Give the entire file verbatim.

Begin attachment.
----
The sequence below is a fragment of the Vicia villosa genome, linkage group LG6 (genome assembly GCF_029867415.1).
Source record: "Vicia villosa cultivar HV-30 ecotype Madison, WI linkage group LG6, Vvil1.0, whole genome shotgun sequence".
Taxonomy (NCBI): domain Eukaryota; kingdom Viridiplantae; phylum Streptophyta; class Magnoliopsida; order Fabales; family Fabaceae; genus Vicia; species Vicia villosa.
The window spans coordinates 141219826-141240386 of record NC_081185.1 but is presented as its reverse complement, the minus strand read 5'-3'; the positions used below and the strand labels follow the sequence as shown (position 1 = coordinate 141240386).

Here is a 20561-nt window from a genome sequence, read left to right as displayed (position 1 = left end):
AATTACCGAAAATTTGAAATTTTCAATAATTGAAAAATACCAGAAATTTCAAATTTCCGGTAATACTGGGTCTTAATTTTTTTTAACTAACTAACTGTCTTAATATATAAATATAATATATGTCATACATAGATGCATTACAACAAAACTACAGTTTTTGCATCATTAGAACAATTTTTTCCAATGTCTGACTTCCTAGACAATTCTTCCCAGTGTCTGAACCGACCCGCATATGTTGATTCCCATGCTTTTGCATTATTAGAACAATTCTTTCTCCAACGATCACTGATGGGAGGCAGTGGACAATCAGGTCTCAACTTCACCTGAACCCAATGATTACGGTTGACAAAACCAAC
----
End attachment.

The sequence below is a fragment of the Vicia villosa genome, linkage group LG6 (genome assembly GCF_029867415.1).
Source record: "Vicia villosa cultivar HV-30 ecotype Madison, WI linkage group LG6, Vvil1.0, whole genome shotgun sequence".
Taxonomy (NCBI): domain Eukaryota; kingdom Viridiplantae; phylum Streptophyta; class Magnoliopsida; order Fabales; family Fabaceae; genus Vicia; species Vicia villosa.
The window spans coordinates 141219826-141240386 of record NC_081185.1 but is presented as its reverse complement, the minus strand read 5'-3'; the positions used below and the strand labels follow the sequence as shown (position 1 = coordinate 141240386).

Here is a 20561-nt window from a genome sequence, read left to right as displayed (position 1 = left end):
AATTACCGAAAATTTGAAATTTTCAATAATTGAAAAATACCAGAAATTTCAAATTTCCGGTAATACTGGGTCTTAATTTTTTTTAACTAACTAACTGTCTTAATATATAAATATAATATATGTCATACATAGATGCATTACAACAAAACTACAGTTTTTGCATCATTAGAACAATTTTTTCCAATGTCTGACTTCCTAGACAATTCTTCCCAGTGTCTGAACCGACCCGCATATGTTGATTCCCATGCTTTTGCATTATTAGAACAATTCTTTCTCCAACGATCACTGATGGGAGGCAGTGGACAATCAGGTCTCAACTTCACCTGAACCCAATGATTACGGTTGACAAAACCAAC